Further details and advantageous refinements of the invention may be inferred from the exemplary embodiments, in no way to be understood as a limitation of the invention that are described below and depicted in the drawings.
The two output signals of Hall sensor 30 are conveyed to the inputs of a comparator 42 whose output 44 (with open collector) is connected via a pull-up resistor 46 to an auxiliary voltage of e.g. +12 V, thus providing at output 44 a signal H1 that has, depending on the position of rotor 28, either the potential of ground 38 or a potential of approx. +12 V. It is very advantageous that this potential can be selected based on the requirements of motor 20. Output 44 is connected via a high-resistance positive feedback resistor 45 to the positive input of comparator 42.
In the same fashion, the two outputs of Hall sensor 32 are connected to the two inputs of a comparator 50 whose output 52 (with open collector) is connected via a pull-up resistor 54 to a defined positive potential, e.g. +12 V, thus providing at output 52 a signal H2 that has, depending on the position of rotor 28, either the potential of ground 38 or a positive potential. Output 52 is connected via a high-resistance positive feedback resistor 53 to the positive input of comparator 50.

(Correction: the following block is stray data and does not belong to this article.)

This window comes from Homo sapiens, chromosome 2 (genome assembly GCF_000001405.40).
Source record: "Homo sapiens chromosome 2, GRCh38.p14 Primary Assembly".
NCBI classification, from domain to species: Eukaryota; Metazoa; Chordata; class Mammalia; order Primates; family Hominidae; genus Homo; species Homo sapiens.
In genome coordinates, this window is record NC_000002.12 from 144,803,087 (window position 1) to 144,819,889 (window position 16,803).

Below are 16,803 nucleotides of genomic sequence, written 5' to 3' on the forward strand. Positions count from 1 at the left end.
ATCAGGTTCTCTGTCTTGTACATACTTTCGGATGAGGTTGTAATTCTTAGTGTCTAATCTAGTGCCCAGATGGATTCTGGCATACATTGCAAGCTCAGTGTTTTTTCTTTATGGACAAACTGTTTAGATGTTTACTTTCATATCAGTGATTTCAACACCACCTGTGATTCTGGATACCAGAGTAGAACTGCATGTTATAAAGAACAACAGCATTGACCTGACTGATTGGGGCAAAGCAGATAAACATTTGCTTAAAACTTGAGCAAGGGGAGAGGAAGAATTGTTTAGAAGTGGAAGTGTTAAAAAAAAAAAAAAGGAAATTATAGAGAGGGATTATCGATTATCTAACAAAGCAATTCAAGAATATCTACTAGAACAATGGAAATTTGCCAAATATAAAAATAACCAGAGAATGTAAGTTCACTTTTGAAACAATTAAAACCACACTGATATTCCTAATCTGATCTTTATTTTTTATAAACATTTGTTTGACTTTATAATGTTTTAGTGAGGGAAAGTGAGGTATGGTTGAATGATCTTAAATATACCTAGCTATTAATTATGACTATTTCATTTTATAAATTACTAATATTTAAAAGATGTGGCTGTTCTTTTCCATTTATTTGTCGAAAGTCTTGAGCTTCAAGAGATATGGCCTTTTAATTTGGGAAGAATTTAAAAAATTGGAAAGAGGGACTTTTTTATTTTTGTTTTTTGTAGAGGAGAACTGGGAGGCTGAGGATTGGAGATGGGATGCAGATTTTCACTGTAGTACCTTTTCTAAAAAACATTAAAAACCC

The two output signals of Hall sensor 34 are conveyed to the inputs of a comparator 55 whose output 57 (with open collector) is connected via a high-resistance positive feedback resistor 59 to the positive input. Signal H3 is obtained at output 57.